The Conservative party's board of directors is meeting Thursday night to deal with the rebellious dissidents during a conference call one campaign official said will be brief, but decisive.
The upstart Conservatives, who seven months ago were seriously challenging the governing B.C. Liberals in the public opinion polls, have been feuding publicly over Cummins' leadership since their disappointing third-place finishes in two spring byelections.
Last month, party members gave Cummins' a 70.1 per cent leadership endorsement at the party's annual general meeting, but that didn't stop the infighting, with the defections of high-profile party officials and highly-regarded byelection candidate John Martin to the Liberals.
John van Dongen, who left the B.C. Liberals to join the Conservatives and give the party its only seat in the legislature, announced he couldn't work with Cummins and left the party to sit as an independent.
"We've been fighting phantoms for the last little while and the board of directors tonight is going to take action to hopefully once and for all put an end to this rather delusional defence (by the dissidents)," said the campaign official who asked not to be named.
Cummins could not be immediately reached for comment, but the campaign official said Cummins will stay on as leader.
He denied statements by the dissidents that there was a negotiated agreement that paved the way for Cummins to resign on Wednesday.
"Cummins is committed and dedicated to leading the party into the election on May 14," he said. "Categorically, all these assertions by the so-called dissidents that there are negotiations or that Cummins will leave are totally false."
Dissident spokeswoman Allison Patton, the party's Surrey-White Rock constituency association president, said Thursday Cummins hoodwinked the dissidents when he didn't resign.
She said those opposed to Cummins' leadership were told that a deal had been reached where Cummins would quit, but keep his $4,000 per month salary for six months.
Instead, Cummins did a round a media interviews saying he wouldn't quit and that the party's financial coffers were filling up in time for the spring election.
"I'm pumped, I think that things are going remarkable well," said Cummins Wednesday in an interview with The Canadian Press. He called the dissidents a small minority, who were making noises similar to a few pebbles in a tin can.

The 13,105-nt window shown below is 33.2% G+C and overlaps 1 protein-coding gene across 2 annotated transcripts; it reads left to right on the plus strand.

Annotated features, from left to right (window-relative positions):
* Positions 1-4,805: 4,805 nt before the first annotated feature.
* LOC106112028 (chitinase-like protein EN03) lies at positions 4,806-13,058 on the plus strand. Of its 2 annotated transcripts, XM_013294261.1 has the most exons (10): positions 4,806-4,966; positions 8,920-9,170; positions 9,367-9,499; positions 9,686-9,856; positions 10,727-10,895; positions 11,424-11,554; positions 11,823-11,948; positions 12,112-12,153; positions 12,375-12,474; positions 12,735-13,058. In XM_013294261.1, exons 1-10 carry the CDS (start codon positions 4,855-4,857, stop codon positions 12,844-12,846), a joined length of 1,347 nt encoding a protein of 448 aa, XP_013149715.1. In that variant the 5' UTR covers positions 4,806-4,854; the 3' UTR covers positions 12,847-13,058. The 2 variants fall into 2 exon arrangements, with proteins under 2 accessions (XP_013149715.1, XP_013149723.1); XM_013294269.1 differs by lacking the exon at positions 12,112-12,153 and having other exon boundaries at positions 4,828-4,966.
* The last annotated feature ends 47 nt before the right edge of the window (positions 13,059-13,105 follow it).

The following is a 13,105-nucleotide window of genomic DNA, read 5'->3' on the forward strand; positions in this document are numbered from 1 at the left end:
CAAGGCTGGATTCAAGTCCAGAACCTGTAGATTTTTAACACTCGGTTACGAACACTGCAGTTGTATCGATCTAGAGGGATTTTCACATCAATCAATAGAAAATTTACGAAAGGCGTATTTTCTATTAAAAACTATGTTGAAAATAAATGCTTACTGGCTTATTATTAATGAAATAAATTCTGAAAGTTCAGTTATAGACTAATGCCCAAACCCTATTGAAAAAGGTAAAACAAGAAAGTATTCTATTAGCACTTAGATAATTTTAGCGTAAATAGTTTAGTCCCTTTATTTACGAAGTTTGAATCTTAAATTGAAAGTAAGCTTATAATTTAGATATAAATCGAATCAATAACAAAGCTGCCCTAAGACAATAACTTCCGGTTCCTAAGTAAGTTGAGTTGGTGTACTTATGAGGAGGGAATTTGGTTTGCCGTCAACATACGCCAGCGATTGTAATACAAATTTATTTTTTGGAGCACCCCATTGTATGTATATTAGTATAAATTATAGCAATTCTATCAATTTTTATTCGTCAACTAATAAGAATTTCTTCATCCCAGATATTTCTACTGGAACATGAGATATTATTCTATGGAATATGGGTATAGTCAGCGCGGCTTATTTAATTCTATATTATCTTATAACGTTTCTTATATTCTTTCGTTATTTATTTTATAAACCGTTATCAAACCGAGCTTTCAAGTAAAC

Former B.C. Liberal attorney general Geoff Plant, who writes a political blog and serves as the government's legal adviser on the proposed Northern Gateway pipeline, said the public battle within Conservative party ranks is difficult to watch.
"The B.C. Conservative party is clearly in turmoil and it's painful to watch a political party self-immolate in public," he said. "Clearly, this is a situation that is unfolding day by day and hour by hour, and who knows where we'll be next week."
Plant said the Conservatives are showing they are not able to earn the trust of voters as a free enterprise vote alternative to Premier Christy Clark's Liberals.
Patton said in an interview the B.C. Conservative Party — which was challenging the governing B.C. Liberals in public polling numbers six months ago — is now in destruction mode under Cummins' continued leadership.
She said she went to a press conference Wednesday prepared to discuss Cummins' resignation, but that didn't happen.
"It felt like in a sense we were totally set up," she said.
Patton's email Thursday outlined what she said were the details of Cummins' resignation.
"We were made aware that the terms negotiated with Mr. Cummins were that he resigns by Friday with $4,000 per month for six months and that Mr. Rick Peterson (a former Liberal volunteer) would become interim leader," stated the email. "To our surprise by 4 p.m. when our press conferences took place, Mr. Cummins had made no indication of this arrangement."
Her dissident group has given Cummins until Friday to resign.
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